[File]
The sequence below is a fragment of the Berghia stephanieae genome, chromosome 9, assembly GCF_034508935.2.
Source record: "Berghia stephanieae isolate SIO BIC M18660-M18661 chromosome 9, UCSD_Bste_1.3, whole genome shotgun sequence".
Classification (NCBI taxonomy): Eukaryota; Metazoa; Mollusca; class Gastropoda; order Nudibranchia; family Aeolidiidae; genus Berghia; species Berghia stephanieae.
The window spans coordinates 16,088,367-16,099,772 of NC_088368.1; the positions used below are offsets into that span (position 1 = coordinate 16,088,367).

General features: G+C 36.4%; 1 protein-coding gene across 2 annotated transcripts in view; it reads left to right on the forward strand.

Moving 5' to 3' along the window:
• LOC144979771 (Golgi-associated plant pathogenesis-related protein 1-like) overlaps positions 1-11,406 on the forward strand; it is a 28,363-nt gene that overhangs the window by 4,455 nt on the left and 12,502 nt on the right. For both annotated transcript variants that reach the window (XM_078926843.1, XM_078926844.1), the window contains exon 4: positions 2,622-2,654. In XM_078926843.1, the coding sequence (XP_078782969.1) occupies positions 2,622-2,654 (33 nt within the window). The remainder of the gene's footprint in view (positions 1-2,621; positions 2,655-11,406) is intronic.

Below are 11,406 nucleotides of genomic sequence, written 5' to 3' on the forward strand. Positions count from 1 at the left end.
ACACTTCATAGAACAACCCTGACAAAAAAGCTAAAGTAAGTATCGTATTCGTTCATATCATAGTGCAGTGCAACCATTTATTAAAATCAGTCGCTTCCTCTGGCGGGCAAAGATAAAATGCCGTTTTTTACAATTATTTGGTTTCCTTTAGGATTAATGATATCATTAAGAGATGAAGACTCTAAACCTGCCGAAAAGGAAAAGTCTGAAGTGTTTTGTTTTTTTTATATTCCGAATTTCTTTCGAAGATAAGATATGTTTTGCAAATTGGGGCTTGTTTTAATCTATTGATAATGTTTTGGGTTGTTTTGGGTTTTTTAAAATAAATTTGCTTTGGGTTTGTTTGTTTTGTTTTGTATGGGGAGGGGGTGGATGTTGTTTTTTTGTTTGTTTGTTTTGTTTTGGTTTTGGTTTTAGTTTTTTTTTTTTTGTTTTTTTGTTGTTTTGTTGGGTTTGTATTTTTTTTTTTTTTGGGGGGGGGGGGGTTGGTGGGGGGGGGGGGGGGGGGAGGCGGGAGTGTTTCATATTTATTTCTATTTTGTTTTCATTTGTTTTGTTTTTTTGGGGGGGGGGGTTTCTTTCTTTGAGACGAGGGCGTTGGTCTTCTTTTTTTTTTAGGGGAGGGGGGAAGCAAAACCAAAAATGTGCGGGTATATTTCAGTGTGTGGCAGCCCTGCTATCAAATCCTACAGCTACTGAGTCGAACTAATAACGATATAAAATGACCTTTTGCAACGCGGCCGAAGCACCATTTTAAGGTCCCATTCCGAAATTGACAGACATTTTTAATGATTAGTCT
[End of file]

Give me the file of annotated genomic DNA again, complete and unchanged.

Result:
The sequence below is a fragment of the Berghia stephanieae genome, chromosome 9, assembly GCF_034508935.2.
Source record: "Berghia stephanieae isolate SIO BIC M18660-M18661 chromosome 9, UCSD_Bste_1.3, whole genome shotgun sequence".
Classification (NCBI taxonomy): Eukaryota; Metazoa; Mollusca; class Gastropoda; order Nudibranchia; family Aeolidiidae; genus Berghia; species Berghia stephanieae.
The window spans coordinates 16,088,367-16,099,772 of NC_088368.1; the positions used below are offsets into that span (position 1 = coordinate 16,088,367).

General features: G+C 36.4%; 1 protein-coding gene across 2 annotated transcripts in view; it reads left to right on the forward strand.

Moving 5' to 3' along the window:
• LOC144979771 (Golgi-associated plant pathogenesis-related protein 1-like) overlaps positions 1-11,406 on the forward strand; it is a 28,363-nt gene that overhangs the window by 4,455 nt on the left and 12,502 nt on the right. For both annotated transcript variants that reach the window (XM_078926843.1, XM_078926844.1), the window contains exon 4: positions 2,622-2,654. In XM_078926843.1, the coding sequence (XP_078782969.1) occupies positions 2,622-2,654 (33 nt within the window). The remainder of the gene's footprint in view (positions 1-2,621; positions 2,655-11,406) is intronic.

Below are 11,406 nucleotides of genomic sequence, written 5' to 3' on the forward strand. Positions count from 1 at the left end.
ACACTTCATAGAACAACCCTGACAAAAAAGCTAAAGTAAGTATCGTATTCGTTCATATCATAGTGCAGTGCAACCATTTATTAAAATCAGTCGCTTCCTCTGGCGGGCAAAGATAAAATGCCGTTTTTTACAATTATTTGGTTTCCTTTAGGATTAATGATATCATTAAGAGATGAAGACTCTAAACCTGCCGAAAAGGAAAAGTCTGAAGTGTTTTGTTTTTTTTATATTCCGAATTTCTTTCGAAGATAAGATATGTTTTGCAAATTGGGGCTTGTTTTAATCTATTGATAATGTTTTGGGTTGTTTTGGGTTTTTTAAAATAAATTTGCTTTGGGTTTGTTTGTTTTGTTTTGTATGGGGAGGGGGTGGATGTTGTTTTTTTGTTTGTTTGTTTTGTTTTGGTTTTGGTTTTAGTTTTTTTTTTTTTGTTTTTTTGTTGTTTTGTTGGGTTTGTATTTTTTTTTTTTTTGGGGGGGGGGGGGTTGGTGGGGGGGGGGGGGGGGGGAGGCGGGAGTGTTTCATATTTATTTCTATTTTGTTTTCATTTGTTTTGTTTTTTTGGGGGGGGGGGTTTCTTTCTTTGAGACGAGGGCGTTGGTCTTCTTTTTTTTTTAGGGGAGGGGGGAAGCAAAACCAAAAATGTGCGGGTATATTTCAGTGTGTGGCAGCCCTGCTATCAAATCCTACAGCTACTGAGTCGAACTAATAACGATATAAAATGACCTTTTGCAACGCGGCCGAAGCACCATTTTAAGGTCCCATTCCGAAATTGACAGACATTTTTAATGATTAGTCT